Style of Poster
Photo style
Origin of Poster
Japan
Year of Poster
1985
Designer
Unknown
Artist
Unknown
Size (inches)
20 6/16" x 28 14/16"
SS or DS
SS
Tagline
--

A suitably outlandish design on this Japanese B2 (style B) for the release of Tobe Hooper’s sci-fi curio Lifeforce. Based on the 1976 novel The Space Vampires by Colin Wilson, the film’s screenplay was written by Dan O’Bannon (Alien, Total Recall) and Don Jakoby and was the first in a three film deal that Hooper had agreed with notorious production and distribution company Cannon Films (the others were Invaders from Mars and The Texas Chainsaw Massacre 2). The film begins as the joint US-UK space shuttle Churchill heads towards Halley’s Comet on a research mission. After discovering a large dormant alien ship in the comet’s tail, a small team sets out to investigate and discovers a trio of naked humanoids in transparent stasis pods surrounded by the dried husks of hundreds of bat-like creatures.

The pods, which contain two males and a female (the stunning Mathilda May) are brought onboard the spaceship. Several weeks later, after losing contact with Churchill’s crew, a rescue team is sent out and finds the shuttle drifting in space having been crippled by a catastrophic fire with all crew presumed dead. The pods are discovered in the hold completely untouched and are returned to earth to the European Space Research Centre in London where Dr. Leonard Bukovsky (the late Michael Gothard) and Dr. Hans Fallada (Frank Finlay) oversee a planned autopsy on the humanoid figures. The female awakens during the procedure and attacks one of the doctors, draining the ‘lifeforce’ from him, leaving just a desiccated husk. She then escapes from the facility and sets in motion a chain of events that eventually sees the city of London besieged by hundreds of newly created space vampires.

The film gets increasingly bonkers as it continues and the acting from Steve Railsback (shuttle captain Carlsen) is absolutely bizarre, ranging from barely audible mumbles to wild-eyed shouting. Frank Finlay is also good value and appears to think he’s starring in a 1960s Hammer horror film. The special effects are notably good and were headed up by award-winning artist John Dykstra. The alien ship scenes are very well done, as are several of the scenes where lifeforce is extracted from victims.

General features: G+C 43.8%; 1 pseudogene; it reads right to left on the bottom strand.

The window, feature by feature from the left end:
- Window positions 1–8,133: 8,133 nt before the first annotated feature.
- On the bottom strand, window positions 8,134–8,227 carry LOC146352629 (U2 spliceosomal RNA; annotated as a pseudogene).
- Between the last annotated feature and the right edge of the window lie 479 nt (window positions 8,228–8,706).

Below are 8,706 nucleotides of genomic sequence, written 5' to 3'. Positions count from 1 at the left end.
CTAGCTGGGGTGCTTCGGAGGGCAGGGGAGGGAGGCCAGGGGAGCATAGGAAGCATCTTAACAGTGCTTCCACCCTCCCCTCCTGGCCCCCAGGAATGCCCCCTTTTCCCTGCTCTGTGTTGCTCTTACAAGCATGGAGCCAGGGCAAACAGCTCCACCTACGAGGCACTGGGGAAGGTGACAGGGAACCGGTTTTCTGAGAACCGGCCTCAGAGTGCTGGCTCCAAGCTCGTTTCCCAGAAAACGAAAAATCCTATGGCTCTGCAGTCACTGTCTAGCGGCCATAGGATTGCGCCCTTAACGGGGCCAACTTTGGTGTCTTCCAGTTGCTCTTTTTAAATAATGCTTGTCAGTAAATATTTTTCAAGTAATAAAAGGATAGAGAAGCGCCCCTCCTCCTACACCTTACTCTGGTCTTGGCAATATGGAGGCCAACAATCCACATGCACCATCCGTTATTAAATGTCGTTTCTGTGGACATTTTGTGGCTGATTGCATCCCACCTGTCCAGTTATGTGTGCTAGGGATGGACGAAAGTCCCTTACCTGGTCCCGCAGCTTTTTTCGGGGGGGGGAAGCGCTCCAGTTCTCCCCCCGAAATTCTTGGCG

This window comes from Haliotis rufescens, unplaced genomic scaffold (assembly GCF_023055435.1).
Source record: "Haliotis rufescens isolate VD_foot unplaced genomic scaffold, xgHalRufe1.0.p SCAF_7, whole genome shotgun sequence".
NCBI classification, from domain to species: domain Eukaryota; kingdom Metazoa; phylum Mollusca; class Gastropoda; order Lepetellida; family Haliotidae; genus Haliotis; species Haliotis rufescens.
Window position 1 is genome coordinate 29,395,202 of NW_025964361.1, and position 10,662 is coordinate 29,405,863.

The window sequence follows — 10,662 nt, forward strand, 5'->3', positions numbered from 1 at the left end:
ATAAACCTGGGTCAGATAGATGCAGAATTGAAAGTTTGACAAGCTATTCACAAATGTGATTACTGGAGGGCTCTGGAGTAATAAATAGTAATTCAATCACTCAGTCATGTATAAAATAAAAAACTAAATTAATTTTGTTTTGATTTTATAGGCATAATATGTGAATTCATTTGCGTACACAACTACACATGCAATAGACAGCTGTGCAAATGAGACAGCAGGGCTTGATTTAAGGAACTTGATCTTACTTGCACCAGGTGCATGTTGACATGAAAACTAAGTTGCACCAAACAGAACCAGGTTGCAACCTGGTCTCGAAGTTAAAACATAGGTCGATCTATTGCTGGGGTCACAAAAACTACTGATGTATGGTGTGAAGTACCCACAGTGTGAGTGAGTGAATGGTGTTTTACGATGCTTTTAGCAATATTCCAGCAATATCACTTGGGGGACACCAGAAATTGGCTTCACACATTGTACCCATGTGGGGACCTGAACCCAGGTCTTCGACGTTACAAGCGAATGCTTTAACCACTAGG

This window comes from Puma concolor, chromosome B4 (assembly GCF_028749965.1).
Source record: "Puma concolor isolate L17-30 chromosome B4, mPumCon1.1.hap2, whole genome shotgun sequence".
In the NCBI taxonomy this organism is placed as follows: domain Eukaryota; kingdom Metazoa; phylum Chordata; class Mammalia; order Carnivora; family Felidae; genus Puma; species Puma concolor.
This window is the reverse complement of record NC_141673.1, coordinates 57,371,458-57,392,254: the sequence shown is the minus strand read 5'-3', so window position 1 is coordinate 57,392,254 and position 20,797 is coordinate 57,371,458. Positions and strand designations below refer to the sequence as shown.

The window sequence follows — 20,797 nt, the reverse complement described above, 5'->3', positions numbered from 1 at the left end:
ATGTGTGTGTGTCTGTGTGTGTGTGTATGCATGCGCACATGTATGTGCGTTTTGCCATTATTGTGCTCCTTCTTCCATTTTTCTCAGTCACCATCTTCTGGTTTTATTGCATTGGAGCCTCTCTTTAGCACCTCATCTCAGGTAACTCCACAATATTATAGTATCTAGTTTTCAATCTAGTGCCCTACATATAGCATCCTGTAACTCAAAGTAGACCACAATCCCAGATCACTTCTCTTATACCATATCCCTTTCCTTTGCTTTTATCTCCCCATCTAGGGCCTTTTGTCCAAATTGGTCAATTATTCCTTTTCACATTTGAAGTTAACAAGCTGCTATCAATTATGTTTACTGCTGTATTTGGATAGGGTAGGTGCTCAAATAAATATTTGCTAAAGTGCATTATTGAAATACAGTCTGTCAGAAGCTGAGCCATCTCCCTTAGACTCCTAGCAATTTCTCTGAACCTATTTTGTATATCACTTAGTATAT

The film rattles from one scene to another and barely manages to stay comprehensible, despite being undeniably enjoyable. Apparently budgetary issues meant several scenes were never shot and production had to be shut down at one point after financing had dried up. All of this clearly had an impact on the final cut and things were made worse for the US release when distributor Tristar decided to trim 12 minutes from the film. Lifeforce was a box-office failure and was unable to recoup its original bloated budget. The UK and other countries at least received the full uncut version and it’s now available for all on blu-ray.

Blades / one sheet / USA

05.01.18

Poster Poster
Title
Blades
AKA
--
Year of Film
1989
Director
Thomas R. Rondinella
Starring
Robert North, Jeremy Whelan, Victoria Scott, Holly Stevenson, William Towner, Peter Wray, Charlie Quinn, Bruce Katlin, Lee Devin, Bill Kimble, Donald Jackson
Origin of Film
USA
Genre(s) of Film
Robert North, Jeremy Whelan, Victoria Scott, Holly Stevenson, William Towner, Peter Wray, Charlie Quinn, Bruce Katlin, Lee Devin, Bill Kimble, Donald Jackson,
Type of Poster
One sheet
Style of Poster
--
Origin of Poster
USA
Year of Poster
1989
Designer
Unknown
Artist
--
Size (inches)
27 2/16" x 40 15/16"
SS or DS
SS
NSS #
--
Tagline
Golf - A Game of Hooks, Slices and ... Slaughter | Just When You Thought It Was Safe To Putt

The notorious schlockmeisters Troma, headed by Lloyd Kaufman and Michael Herz, were behind what must surely be one of the only golfing-related horror films ever made (unless you count the clubs wielded by the killers in Michael Haneke’s Funny Games), 1989’s Blades. The film was directed by Thomas R. Rondinella and is his only cinema-released feature to date and, as is typical with most Troma productions, the cast is mostly made up of jobbing b-movie actors. As the second tagline alludes to, the film is apparently a pastiche of Jaws with the shark replaced with a killer lawnmower wielded by a mysterious killer (and often show from the blades’ point of view).